02/03/2017 8:19 PM IST | Updated 02/03/2017 8:31 PM IST

Bodos To Go On Indefinite Hunger Strike For Bodoland From 10 March, Road And Rail Blockades Planned

Also, a jail bharo andolan in April and a non-cooperation movement in May

Stringer India / Reuters

NEW DELHI / KOKRAJHAR -- Several Bodo communities of Assam will go on an indefinite hunger strike starting 10 March, followed by road and rail blockades, as part of their campaign for a separate Bodoland.

The mass hunger strike, led by the All Bodo Students Union (ABSU) and the National Democratic Front of Bodoland (Progressive), would be organised in several parts of the Bodo Territorial Area Districts -- Chirang, Kokrajhar, Udalguri and Baksa.

"The indefinite mass hunger strike from 10 March, 2017, will be organised followed by 24 hours national highway and railway blockade in the last week of March," said a joint statement issued by ABSU (P), NDFB (S) and People Joint Action Committee for Bodoland Movement (PJACBM) on Thursday.

According to the statement, the Bodo groups would also organise a Jail Bharo Andolan in April, followed by non-cooperation with the Assam government in May and other action unless the government resolves the Bodoland issue within a stipulated time frame.

"Through this democratic mass revolution, the memorandums to the Prime Minister and Home Minister have been sent from 200 different places of mass gathering in the proposed Bodoland area -- from Sonkosh to Sadiya in Assam."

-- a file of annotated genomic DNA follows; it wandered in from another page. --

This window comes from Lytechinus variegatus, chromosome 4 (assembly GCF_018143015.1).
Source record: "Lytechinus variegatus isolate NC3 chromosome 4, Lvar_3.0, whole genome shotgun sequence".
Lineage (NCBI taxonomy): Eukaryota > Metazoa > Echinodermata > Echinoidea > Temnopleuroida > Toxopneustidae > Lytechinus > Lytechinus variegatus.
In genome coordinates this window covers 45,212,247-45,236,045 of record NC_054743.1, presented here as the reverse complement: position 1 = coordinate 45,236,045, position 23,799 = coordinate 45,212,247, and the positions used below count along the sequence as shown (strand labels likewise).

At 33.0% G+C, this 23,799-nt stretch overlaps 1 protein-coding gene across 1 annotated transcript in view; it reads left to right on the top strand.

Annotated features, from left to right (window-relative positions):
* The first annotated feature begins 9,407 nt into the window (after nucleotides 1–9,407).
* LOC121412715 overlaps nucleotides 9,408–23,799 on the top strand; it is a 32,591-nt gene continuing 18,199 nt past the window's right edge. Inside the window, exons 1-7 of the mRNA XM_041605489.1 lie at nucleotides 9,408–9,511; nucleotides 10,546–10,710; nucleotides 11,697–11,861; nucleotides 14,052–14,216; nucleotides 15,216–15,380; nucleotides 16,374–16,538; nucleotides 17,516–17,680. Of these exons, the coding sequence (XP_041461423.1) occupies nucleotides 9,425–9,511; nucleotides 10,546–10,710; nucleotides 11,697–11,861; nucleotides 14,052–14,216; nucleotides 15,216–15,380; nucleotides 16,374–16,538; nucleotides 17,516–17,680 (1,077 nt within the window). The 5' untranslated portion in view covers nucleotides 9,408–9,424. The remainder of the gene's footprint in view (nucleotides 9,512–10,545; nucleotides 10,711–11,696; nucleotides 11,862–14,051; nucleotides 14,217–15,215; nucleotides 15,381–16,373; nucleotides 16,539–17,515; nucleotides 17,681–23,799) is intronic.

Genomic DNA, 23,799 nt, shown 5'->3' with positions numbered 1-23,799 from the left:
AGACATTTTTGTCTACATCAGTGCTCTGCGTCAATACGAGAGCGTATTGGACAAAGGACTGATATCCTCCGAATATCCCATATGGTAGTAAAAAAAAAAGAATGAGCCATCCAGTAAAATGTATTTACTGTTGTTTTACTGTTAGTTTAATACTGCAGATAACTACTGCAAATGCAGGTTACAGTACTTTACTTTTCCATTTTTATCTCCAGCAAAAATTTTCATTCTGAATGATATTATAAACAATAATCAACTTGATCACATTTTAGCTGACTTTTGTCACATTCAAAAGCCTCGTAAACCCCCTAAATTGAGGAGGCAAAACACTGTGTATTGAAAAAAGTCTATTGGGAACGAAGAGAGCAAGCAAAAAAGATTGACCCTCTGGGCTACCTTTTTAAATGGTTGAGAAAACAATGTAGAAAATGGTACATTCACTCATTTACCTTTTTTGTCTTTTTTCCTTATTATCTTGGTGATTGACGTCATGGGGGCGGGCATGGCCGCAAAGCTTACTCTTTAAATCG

The ABSU said the reason behind intensifying the agitation demanding Bodoland is "because the present NDA government is trying to befool the Bodo people by alluring with economic development as an option to solution of Bodo political problem".

They said the problem would not get resolved till the central government creates Bodoland -- a promise made by the Bharatiya Janata Party (BJP) during campaigning for the 2014 Lok Sabha elections to seek the Bodos' support.

Stating that the Bodo people are being subjected to socio-economic exploitation, suppression, oppression and political domination, the Bodo groups have said that there is a threat of total extinction to the community.

"Even after 70 years of India's independence, the state has failed to protect, preserve and safeguard the land, identity, language and culture of the Bodo people. Bodo people are very much part of the great Indian community and are loyal to the constitution of India," said ABSU President Pramod Boro.

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